Rio Tinto has delivered the first ore from its Gudai-Darri iron ore mine in Western Australia, marking the company’s first greenfield mine in more than a decade.
Rio Tinto said the Gudai-Darri would contribute to its flagship Pilbara Blend product’s future production.
According to the company’s statement, the first AutoHaul trains loaded with ore from Gudai-Darri’s process plant have traveled the new 166-kilometer rail connection connecting its existing rail and port infrastructure. The mine’s production will continue to ramp up for the rest of this year, with full capacity anticipated in 2023.
Nearly 14 million work hours have been put in since the ground was broken in April 2019, resulting in the transfer of over 20 million cubic meters of dirt, the batching and placement of 35,000 cubic meters of concrete, and the installation of 10,000 tonnes of steel.
During the construction and design phases of Gudai-Darri, about 3,000 jobs were supported. The mine is also expected to support around 600 ongoing permanent roles.
Gudai-Darri will support future Pilbara Blend production with a life expectancy of more than 40 years and an annual capacity of 43 million tonnes. A feasibility study is also underway to assist in the expansion of this new center.
Rio Tinto expects the mine’s commissioning and ramp-up to increase iron ore production volumes and improve the product mix from the Pilbara In the second half of this year.
The full-year shipment projection for 2022 remains at 320 to 335 million tonnes (on a 100 percent basis), subject to risks related to new mine ramp-up, weather, and cultural heritage management.
The mine is expected to cost A$4.3 billion to build. Due to continued COVID-19 constraints, including labor access and supply chain quality difficulties, the company’s replacement projects in the Pilbara, including Gudai-Darri, were subject to possible capital increases of roughly 15% in February. The company’s capital spending forecast for 2022 remains steady at roughly $8 billion.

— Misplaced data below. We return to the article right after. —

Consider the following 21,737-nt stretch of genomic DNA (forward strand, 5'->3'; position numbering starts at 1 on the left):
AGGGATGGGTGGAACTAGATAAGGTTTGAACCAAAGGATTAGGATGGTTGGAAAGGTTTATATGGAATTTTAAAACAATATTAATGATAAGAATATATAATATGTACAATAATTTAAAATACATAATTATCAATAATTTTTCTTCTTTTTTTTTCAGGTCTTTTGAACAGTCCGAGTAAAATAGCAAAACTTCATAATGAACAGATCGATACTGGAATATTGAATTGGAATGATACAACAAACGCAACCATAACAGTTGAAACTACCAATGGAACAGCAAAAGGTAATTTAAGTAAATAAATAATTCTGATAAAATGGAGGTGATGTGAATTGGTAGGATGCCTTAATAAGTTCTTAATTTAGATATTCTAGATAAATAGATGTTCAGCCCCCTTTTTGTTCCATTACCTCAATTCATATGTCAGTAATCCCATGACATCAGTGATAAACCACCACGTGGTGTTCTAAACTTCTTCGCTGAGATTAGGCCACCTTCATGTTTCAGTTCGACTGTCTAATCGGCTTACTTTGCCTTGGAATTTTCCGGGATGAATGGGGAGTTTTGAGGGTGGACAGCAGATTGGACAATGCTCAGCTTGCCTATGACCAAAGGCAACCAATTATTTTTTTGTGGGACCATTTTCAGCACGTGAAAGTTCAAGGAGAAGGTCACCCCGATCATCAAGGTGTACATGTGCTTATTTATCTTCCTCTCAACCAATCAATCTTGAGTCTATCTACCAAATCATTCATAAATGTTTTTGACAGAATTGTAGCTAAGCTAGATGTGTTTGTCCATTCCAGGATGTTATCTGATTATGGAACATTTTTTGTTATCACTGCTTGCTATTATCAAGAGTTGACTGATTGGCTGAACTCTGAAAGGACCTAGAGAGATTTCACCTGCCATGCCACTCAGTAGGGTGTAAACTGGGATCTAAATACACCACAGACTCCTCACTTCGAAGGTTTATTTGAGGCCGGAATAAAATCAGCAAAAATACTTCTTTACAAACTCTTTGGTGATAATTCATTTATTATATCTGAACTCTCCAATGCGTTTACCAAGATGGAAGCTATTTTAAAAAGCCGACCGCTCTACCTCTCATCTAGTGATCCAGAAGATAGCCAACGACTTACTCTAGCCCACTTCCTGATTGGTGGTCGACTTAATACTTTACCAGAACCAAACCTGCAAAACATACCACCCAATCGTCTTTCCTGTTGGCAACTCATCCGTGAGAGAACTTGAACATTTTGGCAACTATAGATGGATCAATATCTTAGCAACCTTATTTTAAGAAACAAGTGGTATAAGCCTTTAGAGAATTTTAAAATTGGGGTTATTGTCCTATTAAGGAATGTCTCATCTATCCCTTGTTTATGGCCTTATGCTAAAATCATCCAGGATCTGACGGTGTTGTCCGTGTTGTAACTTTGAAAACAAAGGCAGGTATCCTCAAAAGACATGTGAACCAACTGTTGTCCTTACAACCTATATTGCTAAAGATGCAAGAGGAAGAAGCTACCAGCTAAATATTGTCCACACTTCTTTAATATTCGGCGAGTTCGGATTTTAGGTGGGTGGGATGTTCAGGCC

Rio Tinto Iron Ore Chief Executive Simon Trott said “The commissioning of Gudai-Darri represents the successful delivery of our first greenfield mine in over a decade, helping to support increased output of Pilbara Blend , our flagship product. It sets a new standard for Rio Tinto mine developments through its deployment of technology and innovation to enhance productivity and improve safety.
“I’d like to acknowledge the support of the Traditional Owners, the Banjima People, on whose country Gudai-Darri is situated. We have worked closely with the Banjima People to progress this project and we look forward to continuing to actively partner with them into the future.”
Gudai-Darri will be powered by a 34-megawatt solar farm that will supply nearly a third of the mine’s average electricity demand after construction is completed in August, contributing to Rio Tinto’s carbon emission reduction targets.
The solar facility, when combined with a new lithium-ion battery energy storage system in Tom Price, is expected to reduce annual carbon dioxide emissions by around 90,000 tonnes, or the equivalent of taking about 28,000 cars off the road.